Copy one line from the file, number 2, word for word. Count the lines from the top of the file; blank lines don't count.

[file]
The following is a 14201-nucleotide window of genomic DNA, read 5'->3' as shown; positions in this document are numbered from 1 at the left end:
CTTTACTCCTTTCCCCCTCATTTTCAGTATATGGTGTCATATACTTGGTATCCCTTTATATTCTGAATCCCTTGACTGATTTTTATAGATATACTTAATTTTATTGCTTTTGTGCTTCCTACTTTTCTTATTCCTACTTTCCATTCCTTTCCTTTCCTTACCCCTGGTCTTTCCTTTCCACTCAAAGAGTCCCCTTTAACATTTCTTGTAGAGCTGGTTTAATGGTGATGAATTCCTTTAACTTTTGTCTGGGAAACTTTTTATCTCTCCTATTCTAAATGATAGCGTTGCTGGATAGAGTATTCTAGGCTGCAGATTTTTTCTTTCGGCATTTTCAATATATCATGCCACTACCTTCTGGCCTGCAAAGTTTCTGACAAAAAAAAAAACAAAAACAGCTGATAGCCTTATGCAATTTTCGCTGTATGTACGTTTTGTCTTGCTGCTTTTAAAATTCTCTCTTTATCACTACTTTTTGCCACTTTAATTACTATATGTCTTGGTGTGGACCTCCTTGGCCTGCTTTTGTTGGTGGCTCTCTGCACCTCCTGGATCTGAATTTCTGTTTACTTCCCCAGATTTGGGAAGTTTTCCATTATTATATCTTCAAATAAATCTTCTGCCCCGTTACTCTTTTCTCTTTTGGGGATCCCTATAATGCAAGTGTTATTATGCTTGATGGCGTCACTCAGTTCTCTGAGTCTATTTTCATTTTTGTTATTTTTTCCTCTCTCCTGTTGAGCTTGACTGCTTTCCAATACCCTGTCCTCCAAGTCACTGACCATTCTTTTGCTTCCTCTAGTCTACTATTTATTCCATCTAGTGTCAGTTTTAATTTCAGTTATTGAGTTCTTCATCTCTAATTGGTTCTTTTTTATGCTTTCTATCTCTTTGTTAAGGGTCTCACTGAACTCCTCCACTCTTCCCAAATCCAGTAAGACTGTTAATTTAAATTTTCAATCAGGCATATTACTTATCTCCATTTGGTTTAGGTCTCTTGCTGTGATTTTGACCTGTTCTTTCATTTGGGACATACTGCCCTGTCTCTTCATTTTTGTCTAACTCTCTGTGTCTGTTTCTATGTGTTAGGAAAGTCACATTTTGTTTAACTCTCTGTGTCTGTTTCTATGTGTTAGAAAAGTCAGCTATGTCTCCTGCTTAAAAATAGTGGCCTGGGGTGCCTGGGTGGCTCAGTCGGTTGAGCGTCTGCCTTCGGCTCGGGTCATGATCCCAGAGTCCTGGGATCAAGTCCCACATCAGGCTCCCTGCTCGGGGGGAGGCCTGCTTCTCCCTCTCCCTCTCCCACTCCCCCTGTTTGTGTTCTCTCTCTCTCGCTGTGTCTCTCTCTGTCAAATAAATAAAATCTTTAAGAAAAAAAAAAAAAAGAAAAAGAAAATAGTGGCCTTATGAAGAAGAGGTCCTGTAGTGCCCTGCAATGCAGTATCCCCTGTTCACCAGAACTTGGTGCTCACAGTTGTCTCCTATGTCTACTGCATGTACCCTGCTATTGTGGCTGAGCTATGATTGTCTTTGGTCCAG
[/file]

CTTTACTCCTTTCCCCCTCATTTTCAGTATATGGTGTCATATACTTGGTATCCCTTTATATTCTGAATCCCTTGACTGATTTTTATAGATATACTTAATTTTATTGCTTTTGTGCTTCCTACTTTTCTTATTCCTACTTTCCATTCCTTTCCTTTCCTTACCCCTGGTCTTTCCTTTCCACTCAAAGAGTCCCCTTTAACATTTCTTGTAGAGCTGGTTTAATGGTGATGAATTCCTTTAACTTTTGTCTGGGAAACTTTTTATCTCTCCTATTCTAAATGATAGCGTTGCTGGATAGAGTATTCTAGGCTGCAGATTTTTTCTTTCGGCATTTTCAATATATCATGCCACTACCTTCTGGCCTGCAAAGTTTCTGACAAAAAAAAAAACAAAAACAGCTGATAGCCTTATGCAATTTTCGCTGTATGTACGTTTTGTCTTGCTGCTTTTAAAATTCTCTCTTTATCACTACTTTTTGCCACTTTAATTACTATATGTCTTGGTGTGGACCTCCTTGGCCTGCTTTTGTTGGTGGCTCTCTGCACCTCCTGGATCTGAATTTCTGTTTACTTCCCCAGATTTGGGAAGTTTTCCATTATTATATCTTCAAATAAATCTTCTGCCCCGTTACTCTTTTCTCTTTTGGGGATCCCTATAATGCAAGTGTTATTATGCTTGATGGCGTCACTCAGTTCTCTGAGTCTATTTTCATTTTTGTTATTTTTTCCTCTCTCCTGTTGAGCTTGACTGCTTTCCAATACCCTGTCCTCCAAGTCACTGACCATTCTTTTGCTTCCTCTAGTCTACTATTTATTCCATCTAGTGTCAGTTTTAATTTCAGTTATTGAGTTCTTCATCTCTAATTGGTTCTTTTTTATGCTTTCTATCTCTTTGTTAAGGGTCTCACTGAACTCCTCCACTCTTCCCAAATCCAGTAAGACTGTTAATTTAAATTTTCAATCAGGCATATTACTTATCTCCATTTGGTTTAGGTCTCTTGCTGTGATTTTGACCTGTTCTTTCATTTGGGACATACTGCCCTGTCTCTTCATTTTTGTCTAACTCTCTGTGTCTGTTTCTATGTGTTAGGAAAGTCACATTTTGTTTAACTCTCTGTGTCTGTTTCTATGTGTTAGAAAAGTCAGCTATGTCTCCTGCTTAAAAATAGTGGCCTGGGGTGCCTGGGTGGCTCAGTCGGTTGAGCGTCTGCCTTCGGCTCGGGTCATGATCCCAGAGTCCTGGGATCAAGTCCCACATCAGGCTCCCTGCTCGGGGGGAGGCCTGCTTCTCCCTCTCCCTCTCCCACTCCCCCTGTTTGTGTTCTCTCTCTCTCGCTGTGTCTCTCTCTGTCAAATAAATAAAATCTTTAAGAAAAAAAAAAAAAAGAAAAAGAAAATAGTGGCCTTATGAAGAAGAGGTCCTGTAGTGCCCTGCAATGCAGTATCCCCTGTTCACCAGAACTTGGTGCTCACAGTTGTCTCCTATGTCTACTGCATGTACCCTGCTATTGTGGCTGAGCTATGATTGTCTTTGGTCCAG